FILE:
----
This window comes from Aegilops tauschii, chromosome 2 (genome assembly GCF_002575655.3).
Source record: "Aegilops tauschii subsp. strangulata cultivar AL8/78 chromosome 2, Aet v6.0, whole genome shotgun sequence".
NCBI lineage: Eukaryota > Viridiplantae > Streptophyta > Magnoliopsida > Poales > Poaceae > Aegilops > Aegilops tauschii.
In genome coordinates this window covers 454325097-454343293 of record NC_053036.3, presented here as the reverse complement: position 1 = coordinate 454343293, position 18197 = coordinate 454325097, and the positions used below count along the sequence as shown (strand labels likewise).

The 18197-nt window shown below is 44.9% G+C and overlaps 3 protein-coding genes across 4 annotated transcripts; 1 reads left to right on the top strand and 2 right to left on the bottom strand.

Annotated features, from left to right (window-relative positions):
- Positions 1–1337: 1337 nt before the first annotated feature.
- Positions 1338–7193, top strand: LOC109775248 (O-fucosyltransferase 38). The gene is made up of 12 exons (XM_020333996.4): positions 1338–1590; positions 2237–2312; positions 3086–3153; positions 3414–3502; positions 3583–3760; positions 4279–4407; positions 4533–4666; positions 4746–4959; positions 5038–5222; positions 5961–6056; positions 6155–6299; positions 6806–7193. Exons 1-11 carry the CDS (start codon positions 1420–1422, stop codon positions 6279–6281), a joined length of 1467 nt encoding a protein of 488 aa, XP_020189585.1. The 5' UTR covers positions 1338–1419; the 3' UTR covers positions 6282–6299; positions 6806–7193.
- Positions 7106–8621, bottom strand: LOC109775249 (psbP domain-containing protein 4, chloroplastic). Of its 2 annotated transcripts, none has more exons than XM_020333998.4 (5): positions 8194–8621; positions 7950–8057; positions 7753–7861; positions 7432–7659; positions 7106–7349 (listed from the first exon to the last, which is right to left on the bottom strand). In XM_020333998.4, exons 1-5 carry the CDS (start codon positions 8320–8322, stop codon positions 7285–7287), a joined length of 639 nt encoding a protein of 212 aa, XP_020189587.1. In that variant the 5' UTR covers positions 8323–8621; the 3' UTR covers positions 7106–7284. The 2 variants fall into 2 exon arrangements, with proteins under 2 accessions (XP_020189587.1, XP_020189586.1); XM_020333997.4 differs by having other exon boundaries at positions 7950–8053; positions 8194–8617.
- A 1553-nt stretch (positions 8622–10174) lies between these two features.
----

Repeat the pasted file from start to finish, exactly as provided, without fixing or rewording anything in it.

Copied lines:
This window comes from Aegilops tauschii, chromosome 2 (genome assembly GCF_002575655.3).
Source record: "Aegilops tauschii subsp. strangulata cultivar AL8/78 chromosome 2, Aet v6.0, whole genome shotgun sequence".
NCBI lineage: Eukaryota > Viridiplantae > Streptophyta > Magnoliopsida > Poales > Poaceae > Aegilops > Aegilops tauschii.
In genome coordinates this window covers 454325097-454343293 of record NC_053036.3, presented here as the reverse complement: position 1 = coordinate 454343293, position 18197 = coordinate 454325097, and the positions used below count along the sequence as shown (strand labels likewise).

The 18197-nt window shown below is 44.9% G+C and overlaps 3 protein-coding genes across 4 annotated transcripts; 1 reads left to right on the top strand and 2 right to left on the bottom strand.

Annotated features, from left to right (window-relative positions):
- Positions 1–1337: 1337 nt before the first annotated feature.
- Positions 1338–7193, top strand: LOC109775248 (O-fucosyltransferase 38). The gene is made up of 12 exons (XM_020333996.4): positions 1338–1590; positions 2237–2312; positions 3086–3153; positions 3414–3502; positions 3583–3760; positions 4279–4407; positions 4533–4666; positions 4746–4959; positions 5038–5222; positions 5961–6056; positions 6155–6299; positions 6806–7193. Exons 1-11 carry the CDS (start codon positions 1420–1422, stop codon positions 6279–6281), a joined length of 1467 nt encoding a protein of 488 aa, XP_020189585.1. The 5' UTR covers positions 1338–1419; the 3' UTR covers positions 6282–6299; positions 6806–7193.
- Positions 7106–8621, bottom strand: LOC109775249 (psbP domain-containing protein 4, chloroplastic). Of its 2 annotated transcripts, none has more exons than XM_020333998.4 (5): positions 8194–8621; positions 7950–8057; positions 7753–7861; positions 7432–7659; positions 7106–7349 (listed from the first exon to the last, which is right to left on the bottom strand). In XM_020333998.4, exons 1-5 carry the CDS (start codon positions 8320–8322, stop codon positions 7285–7287), a joined length of 639 nt encoding a protein of 212 aa, XP_020189587.1. In that variant the 5' UTR covers positions 8323–8621; the 3' UTR covers positions 7106–7284. The 2 variants fall into 2 exon arrangements, with proteins under 2 accessions (XP_020189587.1, XP_020189586.1); XM_020333997.4 differs by having other exon boundaries at positions 7950–8053; positions 8194–8617.
- A 1553-nt stretch (positions 8622–10174) lies between these two features.